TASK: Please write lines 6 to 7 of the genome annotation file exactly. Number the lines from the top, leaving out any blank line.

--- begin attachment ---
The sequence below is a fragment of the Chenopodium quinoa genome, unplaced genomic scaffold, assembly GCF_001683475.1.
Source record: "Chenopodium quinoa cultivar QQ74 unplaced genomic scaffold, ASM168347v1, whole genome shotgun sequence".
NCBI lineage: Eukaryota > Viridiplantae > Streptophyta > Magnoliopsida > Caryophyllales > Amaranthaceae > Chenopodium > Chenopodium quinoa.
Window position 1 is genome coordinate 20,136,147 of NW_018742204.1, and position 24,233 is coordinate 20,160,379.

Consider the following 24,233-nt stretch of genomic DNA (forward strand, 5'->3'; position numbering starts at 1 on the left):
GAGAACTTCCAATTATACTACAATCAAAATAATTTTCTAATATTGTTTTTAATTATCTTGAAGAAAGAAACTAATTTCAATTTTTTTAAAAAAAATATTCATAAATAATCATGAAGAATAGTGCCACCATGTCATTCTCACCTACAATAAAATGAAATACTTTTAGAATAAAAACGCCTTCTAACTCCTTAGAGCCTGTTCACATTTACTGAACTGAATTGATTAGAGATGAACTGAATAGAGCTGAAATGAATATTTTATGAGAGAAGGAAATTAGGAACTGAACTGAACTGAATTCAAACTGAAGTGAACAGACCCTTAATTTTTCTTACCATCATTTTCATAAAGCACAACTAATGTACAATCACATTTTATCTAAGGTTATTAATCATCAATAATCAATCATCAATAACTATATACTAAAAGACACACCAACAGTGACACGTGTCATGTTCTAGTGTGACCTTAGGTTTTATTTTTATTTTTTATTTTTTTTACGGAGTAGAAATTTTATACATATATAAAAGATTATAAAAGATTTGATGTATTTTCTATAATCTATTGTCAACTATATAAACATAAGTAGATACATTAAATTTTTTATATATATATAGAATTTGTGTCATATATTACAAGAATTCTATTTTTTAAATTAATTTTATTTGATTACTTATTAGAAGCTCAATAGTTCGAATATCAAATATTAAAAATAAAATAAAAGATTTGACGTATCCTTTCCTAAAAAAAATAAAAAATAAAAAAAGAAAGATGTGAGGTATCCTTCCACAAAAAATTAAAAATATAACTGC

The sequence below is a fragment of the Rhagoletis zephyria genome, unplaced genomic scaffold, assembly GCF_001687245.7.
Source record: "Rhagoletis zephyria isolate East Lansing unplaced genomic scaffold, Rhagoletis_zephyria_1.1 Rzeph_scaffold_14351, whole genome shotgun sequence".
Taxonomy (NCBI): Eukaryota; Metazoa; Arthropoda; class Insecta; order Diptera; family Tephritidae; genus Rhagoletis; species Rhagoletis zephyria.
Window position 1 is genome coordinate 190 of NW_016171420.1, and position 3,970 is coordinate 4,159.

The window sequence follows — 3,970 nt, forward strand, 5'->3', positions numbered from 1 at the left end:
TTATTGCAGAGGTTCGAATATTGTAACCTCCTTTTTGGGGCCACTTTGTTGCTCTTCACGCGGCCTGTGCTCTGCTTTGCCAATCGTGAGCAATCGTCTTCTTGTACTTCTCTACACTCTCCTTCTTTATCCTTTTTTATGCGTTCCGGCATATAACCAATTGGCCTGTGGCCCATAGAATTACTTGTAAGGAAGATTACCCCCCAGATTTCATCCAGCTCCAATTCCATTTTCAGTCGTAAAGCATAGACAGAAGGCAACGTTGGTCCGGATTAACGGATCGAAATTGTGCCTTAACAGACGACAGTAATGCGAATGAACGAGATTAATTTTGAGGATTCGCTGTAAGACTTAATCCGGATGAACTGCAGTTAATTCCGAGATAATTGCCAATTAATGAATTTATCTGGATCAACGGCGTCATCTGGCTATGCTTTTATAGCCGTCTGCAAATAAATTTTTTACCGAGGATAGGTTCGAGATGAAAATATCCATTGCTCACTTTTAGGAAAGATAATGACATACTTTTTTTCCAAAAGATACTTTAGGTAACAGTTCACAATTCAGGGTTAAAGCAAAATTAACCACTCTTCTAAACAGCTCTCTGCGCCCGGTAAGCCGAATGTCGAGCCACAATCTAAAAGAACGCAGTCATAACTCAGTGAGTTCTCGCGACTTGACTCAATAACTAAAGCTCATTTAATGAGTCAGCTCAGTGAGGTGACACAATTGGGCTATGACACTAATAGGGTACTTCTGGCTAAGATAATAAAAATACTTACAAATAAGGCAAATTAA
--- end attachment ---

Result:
GAGAACTTCCAATTATACTACAATCAAAATAATTTTCTAATATTGTTTTTAATTATCTTGAAGAAAGAAACTAATTTCAATTTTTTTAAAAAAAATATTCATAAATAATCATGAAGAATAGTGCCACCATGTCATTCTCACCTACAATAAAATGAAATACTTTTAGAATAAAAACGCCTTCTAACTCCTTAGAGCCTGTTCACATTTACTGAACTGAATTGATTAGAGATGAACTGAATAGAGCTGAAATGAATATTTTATGAGAGAAGGAAATTAGGAACTGAACTGAACTGAATTCAAACTGAAGTGAACAGACCCTTAATTTTTCTTACCATCATTTTCATAAAGCACAACTAATGTACAATCACATTTTATCTAAGGTTATTAATCATCAATAATCAATCATCAATAACTATATACTAAAAGACACACCAACAGTGACACGTGTCATGTTCTAGTGTGACCTTAGGTTTTATTTTTATTTTTTATTTTTTTTACGGAGTAGAAATTTTATACATATATAAAAGATTATAAAAGATTTGATGTATTTTCTATAATCTATTGTCAACTATATAAACATAAGTAGATACATTAAATTTTTTATATATATATAGAATTTGTGTCATATATTACAAGAATTCTATTTTTTAAATTAATTTTATTTGATTACTTATTAGAAGCTCAATAGTTCGAATATCAAATATTAAAAATAAAATAAAAGATTTGACGTATCCTTTCCTAAAAAAAATAAAAAATAAAAAAAGAAAGATGTGAGGTATCCTTCCACAAAAAATTAAAAATATAACTGC

The sequence below is a fragment of the Rhagoletis zephyria genome, unplaced genomic scaffold, assembly GCF_001687245.7.